SBA’s EIDL Program Appears to Be in Deep Trouble

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Though not noted in its recent news release announcing that the application portal would reopen for certain agricultural businesses now eligible for the SBA’s Economic Injury Disaster Loan (EIDL) and EIDL Advance programs, it has been widely reported that the program has been crushed by applications.

The SBA stopped accepting new applications on April 15, 2020, after the initial funding provided in the CARES Act was depleted. However, an additional $50 billion was provided through the Paycheck Protection Program and Health Care Enhancement Act, enacted on April 24, 2020.

New applications are now being accepted on a limited basis only from eligible farmers, ranchers and certain other agricultural businesses. Previously submitted applications from other businesses will be reviewed on a first-come, first-served basis. The agency has been overwhelmed with new applications, and it is estimated that they currently have a backlog of in the millions.

The number of applicants attempting to get economic relief through the EIDL program has been so high that additional restrictions have been put into place by the SBA. Not only have new applicants been limited to eligible agricultural businesses, but the historical $2 million loan cap has also been reduced to just $150,000 per applicant.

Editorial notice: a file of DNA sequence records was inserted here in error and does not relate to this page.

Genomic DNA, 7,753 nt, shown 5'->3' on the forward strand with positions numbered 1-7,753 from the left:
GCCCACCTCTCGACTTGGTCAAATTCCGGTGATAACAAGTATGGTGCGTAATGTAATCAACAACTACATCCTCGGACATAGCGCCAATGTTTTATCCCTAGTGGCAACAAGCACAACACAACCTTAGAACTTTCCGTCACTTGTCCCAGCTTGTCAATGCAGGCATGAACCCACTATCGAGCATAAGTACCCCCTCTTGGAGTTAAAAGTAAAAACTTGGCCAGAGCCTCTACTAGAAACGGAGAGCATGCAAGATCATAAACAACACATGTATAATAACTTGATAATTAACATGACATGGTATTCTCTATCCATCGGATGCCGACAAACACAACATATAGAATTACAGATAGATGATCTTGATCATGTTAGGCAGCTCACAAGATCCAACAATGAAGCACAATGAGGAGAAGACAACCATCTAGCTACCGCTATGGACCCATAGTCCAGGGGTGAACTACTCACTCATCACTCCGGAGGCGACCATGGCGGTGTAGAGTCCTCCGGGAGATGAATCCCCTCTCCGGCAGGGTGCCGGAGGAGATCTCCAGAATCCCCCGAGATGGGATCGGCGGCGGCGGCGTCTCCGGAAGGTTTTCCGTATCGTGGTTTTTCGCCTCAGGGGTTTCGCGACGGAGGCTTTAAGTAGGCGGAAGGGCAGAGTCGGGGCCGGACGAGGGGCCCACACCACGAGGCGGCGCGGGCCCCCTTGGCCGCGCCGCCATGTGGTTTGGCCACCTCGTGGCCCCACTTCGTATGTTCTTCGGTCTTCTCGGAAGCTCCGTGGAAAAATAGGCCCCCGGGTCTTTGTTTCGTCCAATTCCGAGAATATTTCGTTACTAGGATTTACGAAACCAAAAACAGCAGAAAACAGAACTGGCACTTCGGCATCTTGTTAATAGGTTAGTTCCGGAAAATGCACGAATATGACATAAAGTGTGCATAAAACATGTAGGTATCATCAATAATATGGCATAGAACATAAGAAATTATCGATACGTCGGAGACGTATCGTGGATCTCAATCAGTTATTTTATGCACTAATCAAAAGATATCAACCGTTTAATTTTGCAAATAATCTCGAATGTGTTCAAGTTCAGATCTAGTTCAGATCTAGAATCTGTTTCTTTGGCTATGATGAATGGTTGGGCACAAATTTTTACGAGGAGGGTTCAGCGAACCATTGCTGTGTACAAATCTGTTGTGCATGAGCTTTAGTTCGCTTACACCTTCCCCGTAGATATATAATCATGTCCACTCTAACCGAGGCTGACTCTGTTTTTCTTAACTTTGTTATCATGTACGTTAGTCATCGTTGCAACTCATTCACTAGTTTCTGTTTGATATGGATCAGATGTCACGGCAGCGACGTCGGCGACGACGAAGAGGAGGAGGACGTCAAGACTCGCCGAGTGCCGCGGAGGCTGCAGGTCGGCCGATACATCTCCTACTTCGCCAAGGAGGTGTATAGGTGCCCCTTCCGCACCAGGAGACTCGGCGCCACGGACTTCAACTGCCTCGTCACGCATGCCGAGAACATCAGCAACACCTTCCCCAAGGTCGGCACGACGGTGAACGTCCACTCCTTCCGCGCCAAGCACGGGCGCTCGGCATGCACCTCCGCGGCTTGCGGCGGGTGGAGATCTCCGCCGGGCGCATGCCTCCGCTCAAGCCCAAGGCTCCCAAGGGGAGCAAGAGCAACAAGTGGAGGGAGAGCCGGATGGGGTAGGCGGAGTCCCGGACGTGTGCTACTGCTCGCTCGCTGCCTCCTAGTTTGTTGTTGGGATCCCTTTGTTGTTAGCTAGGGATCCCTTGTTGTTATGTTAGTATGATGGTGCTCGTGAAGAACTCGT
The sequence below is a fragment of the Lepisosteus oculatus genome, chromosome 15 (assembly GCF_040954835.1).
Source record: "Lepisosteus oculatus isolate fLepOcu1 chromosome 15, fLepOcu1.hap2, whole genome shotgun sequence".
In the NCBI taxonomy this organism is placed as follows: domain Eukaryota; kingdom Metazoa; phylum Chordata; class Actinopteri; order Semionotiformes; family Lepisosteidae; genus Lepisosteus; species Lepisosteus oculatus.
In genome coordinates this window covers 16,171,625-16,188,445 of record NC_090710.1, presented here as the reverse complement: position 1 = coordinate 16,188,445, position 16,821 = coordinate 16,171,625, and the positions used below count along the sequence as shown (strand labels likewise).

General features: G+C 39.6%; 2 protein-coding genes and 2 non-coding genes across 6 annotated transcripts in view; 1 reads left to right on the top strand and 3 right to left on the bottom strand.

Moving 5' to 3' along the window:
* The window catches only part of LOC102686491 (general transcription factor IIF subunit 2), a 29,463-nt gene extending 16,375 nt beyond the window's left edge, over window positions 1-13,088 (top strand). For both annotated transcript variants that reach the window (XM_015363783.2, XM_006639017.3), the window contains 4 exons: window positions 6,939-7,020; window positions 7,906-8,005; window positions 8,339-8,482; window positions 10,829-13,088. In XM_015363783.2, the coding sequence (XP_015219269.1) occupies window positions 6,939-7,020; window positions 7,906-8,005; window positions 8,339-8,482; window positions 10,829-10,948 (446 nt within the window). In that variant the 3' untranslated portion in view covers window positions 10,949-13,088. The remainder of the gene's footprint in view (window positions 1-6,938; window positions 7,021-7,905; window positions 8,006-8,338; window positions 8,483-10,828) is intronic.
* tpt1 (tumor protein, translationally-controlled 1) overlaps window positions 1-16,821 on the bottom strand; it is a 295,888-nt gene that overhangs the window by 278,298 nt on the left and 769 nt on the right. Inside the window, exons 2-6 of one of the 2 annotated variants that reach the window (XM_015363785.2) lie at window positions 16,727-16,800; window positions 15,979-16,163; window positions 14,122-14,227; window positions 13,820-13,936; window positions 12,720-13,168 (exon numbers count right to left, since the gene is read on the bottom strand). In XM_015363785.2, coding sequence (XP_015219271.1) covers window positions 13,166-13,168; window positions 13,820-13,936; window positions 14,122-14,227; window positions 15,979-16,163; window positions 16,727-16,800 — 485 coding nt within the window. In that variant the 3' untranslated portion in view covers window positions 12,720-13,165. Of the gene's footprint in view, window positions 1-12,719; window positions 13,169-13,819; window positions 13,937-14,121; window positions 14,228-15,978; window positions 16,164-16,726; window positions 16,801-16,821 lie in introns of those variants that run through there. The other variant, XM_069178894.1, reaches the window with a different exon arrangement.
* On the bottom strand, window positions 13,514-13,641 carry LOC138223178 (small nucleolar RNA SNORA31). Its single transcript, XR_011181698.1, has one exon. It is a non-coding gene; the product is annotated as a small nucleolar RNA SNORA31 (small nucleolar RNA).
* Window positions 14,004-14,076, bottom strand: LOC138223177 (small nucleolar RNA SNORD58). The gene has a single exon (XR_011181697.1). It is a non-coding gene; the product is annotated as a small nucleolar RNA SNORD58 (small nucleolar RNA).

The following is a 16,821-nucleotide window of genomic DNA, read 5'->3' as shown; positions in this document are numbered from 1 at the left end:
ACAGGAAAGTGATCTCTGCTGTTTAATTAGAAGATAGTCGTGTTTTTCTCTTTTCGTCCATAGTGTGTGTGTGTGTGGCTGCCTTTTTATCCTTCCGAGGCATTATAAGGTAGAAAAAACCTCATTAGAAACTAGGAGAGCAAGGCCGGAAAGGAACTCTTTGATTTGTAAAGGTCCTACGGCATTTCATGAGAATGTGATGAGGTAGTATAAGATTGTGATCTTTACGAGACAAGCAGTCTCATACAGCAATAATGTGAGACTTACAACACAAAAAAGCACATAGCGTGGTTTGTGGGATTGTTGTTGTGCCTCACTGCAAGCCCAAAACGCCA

The EIDL program is offered through the SBA’s long-standing Section 7(b) loan program. It differs from the Paycheck Protection Program (PPP) included in the CARES Act in that EIDL loans are handled directly through the SBA, while the PPP loan program is handled through banks. Thus, all processing of EIDLs falls within the purview of the Agency.

Questions and comments can be forwarded to Bob Grossman or Don Johnston or your GYF Tax Executive at 412-338-9300.

Related Posts:

Paycheck Protection Program Loans – Round 2

Loans for Mid-Sized Businesses Under the CARES Act

Comparing Small Business Relief Packages

Economic Injury Disaster Loans (EIDL) Under the CARES Act

Paycheck Protection Program Loans (PPP) Available Under the CARES Act

CARES Act Stimulus Bill Becomes Law

Bob Grossman

Bob Grossman

Bob, one of the firm’s founding partners, has over 40 years of experience in public accounting. He specializes in tax and valuation issues that affect businesses as well as their stakeholders and owners. Bob has extensive experience working with the Internal Revenue Services and also serves as an expert witness in litigation matters.

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